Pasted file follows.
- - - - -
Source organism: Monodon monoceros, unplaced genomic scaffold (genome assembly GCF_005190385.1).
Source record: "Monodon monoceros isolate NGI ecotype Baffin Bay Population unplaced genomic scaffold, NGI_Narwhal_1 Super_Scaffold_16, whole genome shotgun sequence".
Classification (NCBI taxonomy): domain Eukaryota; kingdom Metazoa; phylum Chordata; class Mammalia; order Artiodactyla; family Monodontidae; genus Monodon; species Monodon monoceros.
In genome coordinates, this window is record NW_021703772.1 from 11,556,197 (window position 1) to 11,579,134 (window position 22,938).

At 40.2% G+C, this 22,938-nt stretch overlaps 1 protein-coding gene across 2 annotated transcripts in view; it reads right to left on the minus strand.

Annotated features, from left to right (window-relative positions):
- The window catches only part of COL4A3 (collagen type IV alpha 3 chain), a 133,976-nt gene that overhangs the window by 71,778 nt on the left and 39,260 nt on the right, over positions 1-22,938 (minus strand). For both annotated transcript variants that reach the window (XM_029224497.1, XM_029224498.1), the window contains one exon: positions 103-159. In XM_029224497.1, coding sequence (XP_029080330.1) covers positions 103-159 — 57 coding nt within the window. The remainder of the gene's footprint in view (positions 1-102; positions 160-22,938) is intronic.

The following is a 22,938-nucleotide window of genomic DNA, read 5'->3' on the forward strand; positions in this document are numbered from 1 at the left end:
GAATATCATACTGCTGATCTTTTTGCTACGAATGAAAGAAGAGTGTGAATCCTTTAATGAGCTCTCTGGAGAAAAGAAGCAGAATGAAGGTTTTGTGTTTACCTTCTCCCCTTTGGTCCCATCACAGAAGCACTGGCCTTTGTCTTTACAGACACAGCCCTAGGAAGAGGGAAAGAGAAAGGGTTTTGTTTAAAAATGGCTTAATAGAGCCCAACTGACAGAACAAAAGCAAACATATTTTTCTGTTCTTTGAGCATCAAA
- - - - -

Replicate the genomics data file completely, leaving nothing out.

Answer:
Source organism: Monodon monoceros, unplaced genomic scaffold (genome assembly GCF_005190385.1).
Source record: "Monodon monoceros isolate NGI ecotype Baffin Bay Population unplaced genomic scaffold, NGI_Narwhal_1 Super_Scaffold_16, whole genome shotgun sequence".
Classification (NCBI taxonomy): domain Eukaryota; kingdom Metazoa; phylum Chordata; class Mammalia; order Artiodactyla; family Monodontidae; genus Monodon; species Monodon monoceros.
In genome coordinates, this window is record NW_021703772.1 from 11,556,197 (window position 1) to 11,579,134 (window position 22,938).

At 40.2% G+C, this 22,938-nt stretch overlaps 1 protein-coding gene across 2 annotated transcripts in view; it reads right to left on the minus strand.

Annotated features, from left to right (window-relative positions):
- The window catches only part of COL4A3 (collagen type IV alpha 3 chain), a 133,976-nt gene that overhangs the window by 71,778 nt on the left and 39,260 nt on the right, over positions 1-22,938 (minus strand). For both annotated transcript variants that reach the window (XM_029224497.1, XM_029224498.1), the window contains one exon: positions 103-159. In XM_029224497.1, coding sequence (XP_029080330.1) covers positions 103-159 — 57 coding nt within the window. The remainder of the gene's footprint in view (positions 1-102; positions 160-22,938) is intronic.

The following is a 22,938-nucleotide window of genomic DNA, read 5'->3' on the forward strand; positions in this document are numbered from 1 at the left end:
GAATATCATACTGCTGATCTTTTTGCTACGAATGAAAGAAGAGTGTGAATCCTTTAATGAGCTCTCTGGAGAAAAGAAGCAGAATGAAGGTTTTGTGTTTACCTTCTCCCCTTTGGTCCCATCACAGAAGCACTGGCCTTTGTCTTTACAGACACAGCCCTAGGAAGAGGGAAAGAGAAAGGGTTTTGTTTAAAAATGGCTTAATAGAGCCCAACTGACAGAACAAAAGCAAACATATTTTTCTGTTCTTTGAGCATCAAA